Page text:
Election 2008: Watterson says he'll keep an eye on budget

COVINGTON - Republican candidate Bill Watterson is seeking the office of sheriff after serving nearly 20 years at the Newton County Sheriff's Office.

He said he is looking forward to expanding and improving programs already in place, as well as implementing new endeavors, while maintaining a vigilant eye on budget constraints.

"I'm very much aware that our paycheck is from tax money," Watterson said. "Newton County taxes pay for patrol cars, for this (administrative) building, the electricity. It's very important that these things are used wisely ... and not waste tax money."

Currently managing the Criminal Investigations Division, Watterson noted that despite an upsurge in the murder rate, his investigators are "batting 1.000" on solving the crimes. However, he noted that burglaries, thefts and illegal drug use are increasing dramatically, and he hopes to give more attention to solving those crimes when he is elected sheriff.

"We need to turn and directly attack those crimes," he said.

Watterson said he has a heart for young people and hopes to continue to intervene with them, helping them avoid getting into crime.

"I want to convince our youth that their decisions now will affect them for the rest of their lives," he said. "They think they're invincible in their driving and their behavior."

Questions and answers from the candidate:

What is your philosophy of law enforcement?

Watterson acknowledged that "to protect and serve," may sound like a cliche but he believes that is the mission of the sheriff's office.

"I think law enforcement is a customer service type of business," he said. "The Newton County Sheriff's Office has evolved from a small department to a large metro agency, and the things that have made us what we are are being involved with the community and being dedicated to our community."

Why do you want to be sheriff and what will be your priorities?

"I want to keep our department progressive and professional," he said.

His priorities would include such issues as domestic violence, burglaries, drugs and an increased focus on juveniles. He said that young people have always been at the forefront of his mind during his law enforcement career as he's given time and attention to such things as the "reality wrecks" at the high schools during prom season, handing out Halloween candy at Newton Plaza and giving tours of the sheriff's office to Boy Scout troops.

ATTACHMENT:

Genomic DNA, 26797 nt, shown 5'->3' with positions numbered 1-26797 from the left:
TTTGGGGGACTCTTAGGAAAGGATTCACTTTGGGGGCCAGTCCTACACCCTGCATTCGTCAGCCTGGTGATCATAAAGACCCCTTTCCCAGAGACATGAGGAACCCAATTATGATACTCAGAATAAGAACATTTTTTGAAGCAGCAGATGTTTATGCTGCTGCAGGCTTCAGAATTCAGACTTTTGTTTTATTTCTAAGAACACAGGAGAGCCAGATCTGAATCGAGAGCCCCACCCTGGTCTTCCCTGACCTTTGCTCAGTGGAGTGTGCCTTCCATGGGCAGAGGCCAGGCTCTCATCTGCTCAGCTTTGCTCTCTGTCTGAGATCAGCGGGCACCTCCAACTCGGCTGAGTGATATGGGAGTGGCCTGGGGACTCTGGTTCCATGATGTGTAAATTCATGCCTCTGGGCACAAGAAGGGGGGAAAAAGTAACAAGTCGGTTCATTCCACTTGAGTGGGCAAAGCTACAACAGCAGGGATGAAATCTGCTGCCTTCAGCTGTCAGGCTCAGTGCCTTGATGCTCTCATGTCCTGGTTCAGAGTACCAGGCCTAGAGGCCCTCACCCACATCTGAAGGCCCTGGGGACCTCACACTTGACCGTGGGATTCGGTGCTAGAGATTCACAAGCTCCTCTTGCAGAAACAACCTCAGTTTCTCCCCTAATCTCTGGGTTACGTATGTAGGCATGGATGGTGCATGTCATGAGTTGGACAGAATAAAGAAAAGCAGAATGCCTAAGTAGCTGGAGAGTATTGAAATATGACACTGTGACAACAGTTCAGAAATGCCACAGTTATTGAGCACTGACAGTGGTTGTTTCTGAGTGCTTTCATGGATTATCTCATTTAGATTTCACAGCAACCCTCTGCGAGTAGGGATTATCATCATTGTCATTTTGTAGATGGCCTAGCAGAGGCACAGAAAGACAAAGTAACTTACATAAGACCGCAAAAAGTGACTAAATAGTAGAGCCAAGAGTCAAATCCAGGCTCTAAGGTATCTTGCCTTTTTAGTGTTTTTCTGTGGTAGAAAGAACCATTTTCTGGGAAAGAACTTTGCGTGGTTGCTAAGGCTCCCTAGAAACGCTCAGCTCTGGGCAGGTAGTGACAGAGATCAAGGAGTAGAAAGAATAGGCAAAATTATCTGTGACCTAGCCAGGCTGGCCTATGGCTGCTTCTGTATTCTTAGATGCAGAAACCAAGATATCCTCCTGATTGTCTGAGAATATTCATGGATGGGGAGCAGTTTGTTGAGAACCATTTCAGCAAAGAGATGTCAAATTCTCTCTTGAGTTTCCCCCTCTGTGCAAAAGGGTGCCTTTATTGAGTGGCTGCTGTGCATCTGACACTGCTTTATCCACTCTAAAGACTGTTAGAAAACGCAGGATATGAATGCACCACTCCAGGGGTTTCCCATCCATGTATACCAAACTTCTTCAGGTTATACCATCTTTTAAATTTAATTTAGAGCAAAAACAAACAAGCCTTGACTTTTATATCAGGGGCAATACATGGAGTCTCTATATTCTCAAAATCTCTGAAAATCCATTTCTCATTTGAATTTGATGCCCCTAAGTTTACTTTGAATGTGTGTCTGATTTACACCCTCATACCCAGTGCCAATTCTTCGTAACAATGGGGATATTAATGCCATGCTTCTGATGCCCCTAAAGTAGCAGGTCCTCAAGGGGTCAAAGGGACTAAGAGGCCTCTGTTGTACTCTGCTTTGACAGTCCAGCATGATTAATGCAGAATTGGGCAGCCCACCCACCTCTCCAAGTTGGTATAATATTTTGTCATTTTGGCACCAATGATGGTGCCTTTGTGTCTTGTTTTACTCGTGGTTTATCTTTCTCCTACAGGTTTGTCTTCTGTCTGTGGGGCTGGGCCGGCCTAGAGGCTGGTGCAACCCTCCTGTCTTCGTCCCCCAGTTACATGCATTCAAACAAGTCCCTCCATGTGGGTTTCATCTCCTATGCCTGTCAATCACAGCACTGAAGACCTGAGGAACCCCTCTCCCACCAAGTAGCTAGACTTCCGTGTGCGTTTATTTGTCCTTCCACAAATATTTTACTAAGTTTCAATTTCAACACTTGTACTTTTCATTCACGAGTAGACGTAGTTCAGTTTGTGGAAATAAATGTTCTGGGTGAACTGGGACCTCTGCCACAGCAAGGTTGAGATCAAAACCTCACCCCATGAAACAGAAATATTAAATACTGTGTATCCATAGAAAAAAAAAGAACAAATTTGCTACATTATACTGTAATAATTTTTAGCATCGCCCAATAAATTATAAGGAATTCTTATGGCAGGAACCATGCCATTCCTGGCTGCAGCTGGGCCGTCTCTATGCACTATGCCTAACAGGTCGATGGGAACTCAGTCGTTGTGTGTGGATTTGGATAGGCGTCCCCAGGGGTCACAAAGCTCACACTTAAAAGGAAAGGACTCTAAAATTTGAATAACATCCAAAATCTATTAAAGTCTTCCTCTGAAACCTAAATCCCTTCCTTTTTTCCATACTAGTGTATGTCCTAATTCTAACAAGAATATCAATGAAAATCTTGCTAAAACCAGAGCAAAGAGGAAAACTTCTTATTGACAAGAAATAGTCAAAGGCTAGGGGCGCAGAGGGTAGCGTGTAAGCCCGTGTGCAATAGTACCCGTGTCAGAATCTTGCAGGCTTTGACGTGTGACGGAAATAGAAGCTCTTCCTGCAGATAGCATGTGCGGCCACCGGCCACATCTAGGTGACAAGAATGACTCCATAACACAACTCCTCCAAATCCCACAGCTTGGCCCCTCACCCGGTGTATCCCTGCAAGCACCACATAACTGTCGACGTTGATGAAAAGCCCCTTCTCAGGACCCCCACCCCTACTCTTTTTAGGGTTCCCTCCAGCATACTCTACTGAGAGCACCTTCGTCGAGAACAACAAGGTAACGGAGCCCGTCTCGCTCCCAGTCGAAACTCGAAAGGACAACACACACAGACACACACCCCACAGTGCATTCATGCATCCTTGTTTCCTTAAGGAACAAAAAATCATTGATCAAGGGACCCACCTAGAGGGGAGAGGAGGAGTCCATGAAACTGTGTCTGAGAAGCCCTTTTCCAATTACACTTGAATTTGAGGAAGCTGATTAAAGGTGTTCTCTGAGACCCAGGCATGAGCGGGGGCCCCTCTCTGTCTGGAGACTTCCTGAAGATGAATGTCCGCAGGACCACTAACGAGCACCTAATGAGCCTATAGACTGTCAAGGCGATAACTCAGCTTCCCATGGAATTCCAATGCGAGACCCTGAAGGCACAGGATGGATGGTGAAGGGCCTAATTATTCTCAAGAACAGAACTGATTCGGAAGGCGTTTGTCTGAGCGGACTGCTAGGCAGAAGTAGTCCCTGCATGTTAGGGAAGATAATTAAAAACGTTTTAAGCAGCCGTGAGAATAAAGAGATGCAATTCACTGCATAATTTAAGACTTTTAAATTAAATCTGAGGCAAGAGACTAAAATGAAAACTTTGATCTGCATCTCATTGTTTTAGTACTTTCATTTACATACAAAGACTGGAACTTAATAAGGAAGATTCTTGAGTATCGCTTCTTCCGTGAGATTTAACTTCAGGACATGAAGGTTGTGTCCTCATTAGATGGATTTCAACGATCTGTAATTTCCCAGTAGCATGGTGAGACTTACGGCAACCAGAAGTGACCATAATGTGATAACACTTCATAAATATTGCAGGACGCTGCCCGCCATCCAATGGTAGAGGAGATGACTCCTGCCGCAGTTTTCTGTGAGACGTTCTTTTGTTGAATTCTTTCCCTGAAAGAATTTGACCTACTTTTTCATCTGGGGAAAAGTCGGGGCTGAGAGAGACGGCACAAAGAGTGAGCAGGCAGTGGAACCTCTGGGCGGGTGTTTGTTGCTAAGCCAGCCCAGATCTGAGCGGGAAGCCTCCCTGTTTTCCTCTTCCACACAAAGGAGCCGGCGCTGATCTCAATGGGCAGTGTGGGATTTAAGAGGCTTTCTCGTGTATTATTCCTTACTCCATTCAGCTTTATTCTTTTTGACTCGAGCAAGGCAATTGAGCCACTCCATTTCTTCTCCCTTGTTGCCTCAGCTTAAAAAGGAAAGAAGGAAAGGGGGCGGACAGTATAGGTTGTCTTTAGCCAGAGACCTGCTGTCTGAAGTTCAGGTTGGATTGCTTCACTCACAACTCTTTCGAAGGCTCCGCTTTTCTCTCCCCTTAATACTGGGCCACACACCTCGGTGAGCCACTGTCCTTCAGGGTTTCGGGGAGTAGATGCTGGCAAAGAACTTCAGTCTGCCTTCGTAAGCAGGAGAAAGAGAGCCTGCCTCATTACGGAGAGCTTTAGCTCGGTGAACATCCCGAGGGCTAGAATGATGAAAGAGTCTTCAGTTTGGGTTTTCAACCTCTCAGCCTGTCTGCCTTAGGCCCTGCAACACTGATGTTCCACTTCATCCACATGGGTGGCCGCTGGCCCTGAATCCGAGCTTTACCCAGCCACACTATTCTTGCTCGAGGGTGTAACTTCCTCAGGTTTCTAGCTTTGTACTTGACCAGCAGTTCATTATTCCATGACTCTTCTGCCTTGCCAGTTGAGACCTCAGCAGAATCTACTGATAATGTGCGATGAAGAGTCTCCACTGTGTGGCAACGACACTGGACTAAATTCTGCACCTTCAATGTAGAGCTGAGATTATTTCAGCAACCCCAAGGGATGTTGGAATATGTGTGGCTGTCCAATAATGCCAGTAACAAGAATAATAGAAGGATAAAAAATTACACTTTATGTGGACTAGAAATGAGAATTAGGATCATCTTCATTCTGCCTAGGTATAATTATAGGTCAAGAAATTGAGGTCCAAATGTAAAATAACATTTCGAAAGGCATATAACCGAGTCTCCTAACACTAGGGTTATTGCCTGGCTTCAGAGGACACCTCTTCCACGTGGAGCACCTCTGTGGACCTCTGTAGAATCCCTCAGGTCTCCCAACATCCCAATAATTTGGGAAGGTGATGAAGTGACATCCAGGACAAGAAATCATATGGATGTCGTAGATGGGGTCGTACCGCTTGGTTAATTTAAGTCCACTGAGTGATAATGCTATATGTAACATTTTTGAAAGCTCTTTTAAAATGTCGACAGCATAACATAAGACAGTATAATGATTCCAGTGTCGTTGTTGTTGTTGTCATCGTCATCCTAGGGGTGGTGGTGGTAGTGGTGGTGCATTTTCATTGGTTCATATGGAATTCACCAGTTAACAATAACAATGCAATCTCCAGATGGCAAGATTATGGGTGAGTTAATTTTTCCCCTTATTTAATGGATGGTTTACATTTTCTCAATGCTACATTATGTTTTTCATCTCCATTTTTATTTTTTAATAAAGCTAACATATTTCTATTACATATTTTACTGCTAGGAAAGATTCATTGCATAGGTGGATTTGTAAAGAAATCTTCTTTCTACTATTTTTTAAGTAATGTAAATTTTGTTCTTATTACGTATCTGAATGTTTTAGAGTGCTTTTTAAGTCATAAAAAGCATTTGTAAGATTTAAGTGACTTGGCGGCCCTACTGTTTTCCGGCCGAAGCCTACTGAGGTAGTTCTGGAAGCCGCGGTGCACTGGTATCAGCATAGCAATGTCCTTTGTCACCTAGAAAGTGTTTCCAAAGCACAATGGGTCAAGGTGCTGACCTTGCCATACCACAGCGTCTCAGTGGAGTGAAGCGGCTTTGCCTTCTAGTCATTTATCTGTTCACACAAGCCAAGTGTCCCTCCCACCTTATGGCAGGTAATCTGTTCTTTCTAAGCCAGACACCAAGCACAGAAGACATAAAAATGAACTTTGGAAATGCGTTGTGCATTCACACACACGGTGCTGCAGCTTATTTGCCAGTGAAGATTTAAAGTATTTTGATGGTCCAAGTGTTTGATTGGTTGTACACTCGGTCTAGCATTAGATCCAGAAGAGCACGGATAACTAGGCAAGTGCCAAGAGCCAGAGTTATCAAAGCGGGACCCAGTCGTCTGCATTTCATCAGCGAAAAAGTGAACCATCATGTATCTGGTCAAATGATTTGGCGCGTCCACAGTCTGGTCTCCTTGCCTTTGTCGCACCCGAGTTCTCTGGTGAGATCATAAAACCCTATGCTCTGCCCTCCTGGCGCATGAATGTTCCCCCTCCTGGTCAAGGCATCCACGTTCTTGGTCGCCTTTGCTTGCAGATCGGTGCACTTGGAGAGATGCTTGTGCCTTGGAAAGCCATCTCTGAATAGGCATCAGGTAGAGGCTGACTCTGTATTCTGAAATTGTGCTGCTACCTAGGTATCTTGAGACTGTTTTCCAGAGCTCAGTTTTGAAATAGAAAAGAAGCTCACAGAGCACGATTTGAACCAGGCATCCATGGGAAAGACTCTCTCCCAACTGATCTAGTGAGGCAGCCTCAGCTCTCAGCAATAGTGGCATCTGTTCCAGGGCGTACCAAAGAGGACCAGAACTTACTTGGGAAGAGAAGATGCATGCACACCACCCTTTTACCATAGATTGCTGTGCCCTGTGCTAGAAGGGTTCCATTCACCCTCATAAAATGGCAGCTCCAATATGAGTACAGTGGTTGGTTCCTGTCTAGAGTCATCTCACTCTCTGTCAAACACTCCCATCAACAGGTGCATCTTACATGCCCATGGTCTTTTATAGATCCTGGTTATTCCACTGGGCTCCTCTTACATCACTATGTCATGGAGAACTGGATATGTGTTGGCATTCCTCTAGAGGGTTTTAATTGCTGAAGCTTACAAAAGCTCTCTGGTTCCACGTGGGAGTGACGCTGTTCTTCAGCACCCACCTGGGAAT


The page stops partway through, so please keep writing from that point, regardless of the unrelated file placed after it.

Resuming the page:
"I've done things like that for years because it's important to me that the youth have a positive interaction with law enforcement," he said.

Watterson said when manpower becomes available, he plans to establish a special burglary task force to work nothing but burglaries, and perhaps also task them with identifying teens who are out after curfew (anyone 16 or younger is not permitted to be on the streets from midnight to 6 a.m.), in an effort to prevent crime before it happens.

Another priority for Watterson is the continuation of the Neighborhood Watch program.

"We use that program as a partnership between the community and the Sheriff's Office," he said. "We need that partnership and that's very important to me."

What will be your biggest challenge?

Watterson says budget constraints will be a challenge as the changing economy impacts the Sheriff's Office in a variety of ways.

"We're seeing the economy have a direct link to some of our call volume," he said, pointing out that there is also an expectation that there will be a reduction in tax revenue on the horizon.